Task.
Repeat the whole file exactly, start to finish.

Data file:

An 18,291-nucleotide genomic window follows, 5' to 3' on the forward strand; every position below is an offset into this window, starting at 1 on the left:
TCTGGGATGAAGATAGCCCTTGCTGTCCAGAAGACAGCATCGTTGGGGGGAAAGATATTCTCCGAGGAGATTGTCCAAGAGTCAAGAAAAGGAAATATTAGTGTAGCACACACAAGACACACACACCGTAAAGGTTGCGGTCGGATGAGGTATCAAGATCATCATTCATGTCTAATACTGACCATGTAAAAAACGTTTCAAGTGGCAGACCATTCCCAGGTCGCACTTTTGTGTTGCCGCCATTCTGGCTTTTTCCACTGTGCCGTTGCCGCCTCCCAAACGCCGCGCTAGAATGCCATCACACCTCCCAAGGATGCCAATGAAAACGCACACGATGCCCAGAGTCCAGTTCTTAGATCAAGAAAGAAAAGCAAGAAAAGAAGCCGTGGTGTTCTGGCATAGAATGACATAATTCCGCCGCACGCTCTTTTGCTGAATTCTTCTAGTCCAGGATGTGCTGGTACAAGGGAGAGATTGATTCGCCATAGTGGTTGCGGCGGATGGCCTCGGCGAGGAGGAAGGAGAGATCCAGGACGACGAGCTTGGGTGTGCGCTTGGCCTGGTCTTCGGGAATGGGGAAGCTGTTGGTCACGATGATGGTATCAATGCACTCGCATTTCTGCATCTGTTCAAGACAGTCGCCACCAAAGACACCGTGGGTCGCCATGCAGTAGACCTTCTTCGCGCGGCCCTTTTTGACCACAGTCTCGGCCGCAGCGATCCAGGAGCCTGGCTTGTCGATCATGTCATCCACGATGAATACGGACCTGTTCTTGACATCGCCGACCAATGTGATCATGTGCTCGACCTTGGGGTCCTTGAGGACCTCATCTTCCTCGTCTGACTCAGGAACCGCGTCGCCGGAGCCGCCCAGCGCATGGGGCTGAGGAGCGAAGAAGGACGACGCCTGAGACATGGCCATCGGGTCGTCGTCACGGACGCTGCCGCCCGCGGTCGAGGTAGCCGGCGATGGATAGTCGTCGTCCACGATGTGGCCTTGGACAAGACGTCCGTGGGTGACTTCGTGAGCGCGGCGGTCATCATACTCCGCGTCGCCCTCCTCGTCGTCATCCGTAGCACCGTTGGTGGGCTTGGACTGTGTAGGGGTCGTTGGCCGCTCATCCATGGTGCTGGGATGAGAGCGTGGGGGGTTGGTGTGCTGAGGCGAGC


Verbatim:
An 18,291-nucleotide genomic window follows, 5' to 3' on the forward strand; every position below is an offset into this window, starting at 1 on the left:
TCTGGGATGAAGATAGCCCTTGCTGTCCAGAAGACAGCATCGTTGGGGGGAAAGATATTCTCCGAGGAGATTGTCCAAGAGTCAAGAAAAGGAAATATTAGTGTAGCACACACAAGACACACACACCGTAAAGGTTGCGGTCGGATGAGGTATCAAGATCATCATTCATGTCTAATACTGACCATGTAAAAAACGTTTCAAGTGGCAGACCATTCCCAGGTCGCACTTTTGTGTTGCCGCCATTCTGGCTTTTTCCACTGTGCCGTTGCCGCCTCCCAAACGCCGCGCTAGAATGCCATCACACCTCCCAAGGATGCCAATGAAAACGCACACGATGCCCAGAGTCCAGTTCTTAGATCAAGAAAGAAAAGCAAGAAAAGAAGCCGTGGTGTTCTGGCATAGAATGACATAATTCCGCCGCACGCTCTTTTGCTGAATTCTTCTAGTCCAGGATGTGCTGGTACAAGGGAGAGATTGATTCGCCATAGTGGTTGCGGCGGATGGCCTCGGCGAGGAGGAAGGAGAGATCCAGGACGACGAGCTTGGGTGTGCGCTTGGCCTGGTCTTCGGGAATGGGGAAGCTGTTGGTCACGATGATGGTATCAATGCACTCGCATTTCTGCATCTGTTCAAGACAGTCGCCACCAAAGACACCGTGGGTCGCCATGCAGTAGACCTTCTTCGCGCGGCCCTTTTTGACCACAGTCTCGGCCGCAGCGATCCAGGAGCCTGGCTTGTCGATCATGTCATCCACGATGAATACGGACCTGTTCTTGACATCGCCGACCAATGTGATCATGTGCTCGACCTTGGGGTCCTTGAGGACCTCATCTTCCTCGTCTGACTCAGGAACCGCGTCGCCGGAGCCGCCCAGCGCATGGGGCTGAGGAGCGAAGAAGGACGACGCCTGAGACATGGCCATCGGGTCGTCGTCACGGACGCTGCCGCCCGCGGTCGAGGTAGCCGGCGATGGATAGTCGTCGTCCACGATGTGGCCTTGGACAAGACGTCCGTGGGTGACTTCGTGAGCGCGGCGGTCATCATACTCCGCGTCGCCCTCCTCGTCGTCATCCGTAGCACCGTTGGTGGGCTTGGACTGTGTAGGGGTCGTTGGCCGCTCATCCATGGTGCTGGGATGAGAGCGTGGGGGGTTGGTGTGCTGAGGCGAGC